Welcome to teacher tales, a column dedicated to the experiences of Fernando Munoz—the face of here! Teacher talks—and how he dealt with certain predicaments along the way. Take note!
About a year ago, I was teaching a relatively new group of seven-year-olds. I had started the lesson and was collecting the students’ homework books for correction. When I extended my hand to collect a student’s book, the student threw it vigorously at my face. Not expecting this, I tried to deflect it with my arm but did so only after the book mold had already hit my eyelid. As the book hit the floor, I yelled “Hey!” and the whole class went silent. I stared sternly at the student for about a minute, in absolute silence. I needed the time to regain my composure, after which I calmly said in Chinese, “That’s impolite” (你不礼貌). I picked up the book from the floor, sat down at my desk and started to correct her homework. I noticed she was welling up, about to cry. I turned to her and held the student’s hands gently and softly said in Chinese, ‘I’m sorry I yelled at you.”
At that exact time, my assistant came into the classroom and told me that her father requested to speak with me. I went to see him. He said he wanted to withdraw his child from the center, he asked for a refund and demanded we give him a copy of the video captured by our CCTV cameras. He threatened to take the video to the authorities, claiming that I was causing psychological damage to his child. I tried to de-escalate the situation by explaining and apologizing for my reaction but he was having none of it. In the end, I complied, and they left. What would you do?
Ironically, many centers and schools install fake cameras in order to obtain the desired dissuasion with none of the reinforcement.
Later that night, after having reviewed the footage, the mother of the student contacted us via WeChat and apologized.
Whether you agree or disagree with the way I handled the above-mentioned incident, one thing is certain: Without the video to show how things really went down, my legal situation would have been at the mercy of the story a seven-year-old may have wanted to tell. CCTV cameras are installed in a classroom for various reasons. At my center, for example, we used CCTV footage to figure out what happened to one of our iPads when it disappeared; and to show to the law enforcement when one of our teachers suddenly dropped dead. But aside from these extreme cases, the fact is, I use CCTV cameras on a daily basis for management purposes.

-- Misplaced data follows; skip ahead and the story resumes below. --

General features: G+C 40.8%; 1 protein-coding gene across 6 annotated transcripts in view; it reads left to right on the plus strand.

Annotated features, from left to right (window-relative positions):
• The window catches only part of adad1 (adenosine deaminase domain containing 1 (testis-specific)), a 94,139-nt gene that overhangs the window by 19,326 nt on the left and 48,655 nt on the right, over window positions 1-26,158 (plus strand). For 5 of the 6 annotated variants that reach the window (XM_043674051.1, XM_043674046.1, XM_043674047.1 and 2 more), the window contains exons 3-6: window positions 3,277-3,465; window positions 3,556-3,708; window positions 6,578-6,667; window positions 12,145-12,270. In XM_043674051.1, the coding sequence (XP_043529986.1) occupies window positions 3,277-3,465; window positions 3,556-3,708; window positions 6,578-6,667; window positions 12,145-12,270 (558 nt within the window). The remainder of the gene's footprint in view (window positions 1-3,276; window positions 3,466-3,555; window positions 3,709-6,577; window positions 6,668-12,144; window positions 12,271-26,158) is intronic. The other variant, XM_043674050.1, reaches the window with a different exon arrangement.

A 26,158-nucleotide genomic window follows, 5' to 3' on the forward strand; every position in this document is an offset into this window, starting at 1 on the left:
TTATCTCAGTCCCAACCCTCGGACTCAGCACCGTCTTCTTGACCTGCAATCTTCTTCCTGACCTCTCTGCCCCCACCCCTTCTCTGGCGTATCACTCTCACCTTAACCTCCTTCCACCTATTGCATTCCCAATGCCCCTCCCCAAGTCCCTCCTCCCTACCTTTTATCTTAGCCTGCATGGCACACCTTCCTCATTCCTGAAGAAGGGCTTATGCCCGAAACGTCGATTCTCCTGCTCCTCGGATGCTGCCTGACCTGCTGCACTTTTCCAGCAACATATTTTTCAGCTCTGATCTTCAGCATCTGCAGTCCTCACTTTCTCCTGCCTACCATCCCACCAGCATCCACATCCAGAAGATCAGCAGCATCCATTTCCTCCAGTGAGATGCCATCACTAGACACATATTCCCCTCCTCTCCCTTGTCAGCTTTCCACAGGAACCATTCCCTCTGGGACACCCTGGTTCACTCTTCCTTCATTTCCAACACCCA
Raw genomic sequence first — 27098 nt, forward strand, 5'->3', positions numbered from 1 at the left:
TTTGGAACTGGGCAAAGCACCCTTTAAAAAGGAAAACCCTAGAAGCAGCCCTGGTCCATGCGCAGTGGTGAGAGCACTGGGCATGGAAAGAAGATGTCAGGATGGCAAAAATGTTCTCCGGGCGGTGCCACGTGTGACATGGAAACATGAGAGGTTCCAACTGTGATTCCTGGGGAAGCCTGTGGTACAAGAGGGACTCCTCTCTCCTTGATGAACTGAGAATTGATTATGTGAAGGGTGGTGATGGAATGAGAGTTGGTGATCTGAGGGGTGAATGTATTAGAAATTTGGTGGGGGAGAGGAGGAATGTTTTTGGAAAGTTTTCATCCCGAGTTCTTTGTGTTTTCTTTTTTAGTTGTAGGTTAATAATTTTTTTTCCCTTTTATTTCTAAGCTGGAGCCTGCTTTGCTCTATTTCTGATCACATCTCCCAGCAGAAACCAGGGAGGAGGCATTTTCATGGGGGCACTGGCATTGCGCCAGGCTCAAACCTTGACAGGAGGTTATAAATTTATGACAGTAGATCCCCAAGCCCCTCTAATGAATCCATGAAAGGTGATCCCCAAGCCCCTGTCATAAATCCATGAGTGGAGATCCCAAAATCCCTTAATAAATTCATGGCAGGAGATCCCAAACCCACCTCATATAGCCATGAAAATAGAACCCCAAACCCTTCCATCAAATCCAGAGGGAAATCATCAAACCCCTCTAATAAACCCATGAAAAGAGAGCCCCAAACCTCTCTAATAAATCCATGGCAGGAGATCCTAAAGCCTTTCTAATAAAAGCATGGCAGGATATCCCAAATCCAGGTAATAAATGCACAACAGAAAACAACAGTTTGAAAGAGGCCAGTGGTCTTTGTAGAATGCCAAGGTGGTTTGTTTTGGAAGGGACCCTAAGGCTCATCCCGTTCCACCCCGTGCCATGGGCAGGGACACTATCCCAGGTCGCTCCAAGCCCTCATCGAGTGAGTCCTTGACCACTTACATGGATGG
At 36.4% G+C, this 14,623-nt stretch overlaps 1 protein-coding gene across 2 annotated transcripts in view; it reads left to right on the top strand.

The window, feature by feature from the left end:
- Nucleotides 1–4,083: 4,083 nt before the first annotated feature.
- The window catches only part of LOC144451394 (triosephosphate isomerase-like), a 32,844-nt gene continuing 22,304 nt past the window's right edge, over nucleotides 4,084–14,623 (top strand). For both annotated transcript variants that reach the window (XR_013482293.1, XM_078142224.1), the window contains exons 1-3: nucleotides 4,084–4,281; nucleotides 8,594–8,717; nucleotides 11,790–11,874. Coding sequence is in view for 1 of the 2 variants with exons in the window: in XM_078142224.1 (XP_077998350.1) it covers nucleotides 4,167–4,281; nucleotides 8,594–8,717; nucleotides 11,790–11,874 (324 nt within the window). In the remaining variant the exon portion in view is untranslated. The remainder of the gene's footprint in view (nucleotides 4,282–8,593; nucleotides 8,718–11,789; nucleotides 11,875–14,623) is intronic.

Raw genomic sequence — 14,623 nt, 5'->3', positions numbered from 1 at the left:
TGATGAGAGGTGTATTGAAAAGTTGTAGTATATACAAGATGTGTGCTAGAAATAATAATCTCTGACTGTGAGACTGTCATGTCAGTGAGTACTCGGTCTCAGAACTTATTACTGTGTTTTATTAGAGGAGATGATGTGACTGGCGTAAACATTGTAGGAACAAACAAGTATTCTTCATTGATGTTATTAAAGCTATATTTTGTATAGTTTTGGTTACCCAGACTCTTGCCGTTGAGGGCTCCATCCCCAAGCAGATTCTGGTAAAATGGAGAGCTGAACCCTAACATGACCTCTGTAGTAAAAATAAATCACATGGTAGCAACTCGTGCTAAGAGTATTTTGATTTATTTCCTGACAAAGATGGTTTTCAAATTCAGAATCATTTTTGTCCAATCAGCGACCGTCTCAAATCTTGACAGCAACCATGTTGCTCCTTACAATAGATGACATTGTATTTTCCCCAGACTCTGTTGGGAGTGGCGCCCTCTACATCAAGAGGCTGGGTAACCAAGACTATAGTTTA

Being able to see what a teacher is doing in the classroom provides me with invaluable information. I am able to ascertain that my methods and procedures are being followed according to the training that I give my teachers. I also recommend teachers to use CCTV cameras to their advantage. Due to their fly-on-the-wall nature, whenever a student is acting up, I simply point at the non-intrusive camera and remind the student that I can forward a video of what has just taken place to their parents. I never have to go through with the threat, yet, this is one of the fastest and most effective ways to get a student to correct a behavior.
But I must always remind myself of this ever-recording presence. Since many of these devices have two-way audio features, what I say in the classroom can be heard both in real time and upon playback. The possibility of having embarrassing situations being recorded is real and abundant; from passing gas or picking my itchy nose, to having phone conversations of a personal nature in the falsely-perceived privacy of a classroom. All of which could potentially end up digitally preserved for posterity!
Although some teachers fear this footage may be used in ways they do not approve, the truth is, most of that data is automatically deleted after it has served its purpose. At my center for instance, all we ever use the footage for is legal protection, crime deterrence, and to perform management duties.
Ironically, many centers and schools install fake cameras in order to obtain the desired dissuasion with none of the reinforcement. Knowing that the CCTV cameras in your classroom work properly and that appropriate backup equipment is maintained gives you peace of mind. Like airbags in your vehicle, one does not need to preoccupy oneself with the existence of such devices on a day-to-day basis, but when they are needed, they should be in top shape. Otherwise, you may end up facing a difficult situation like I did, or worse!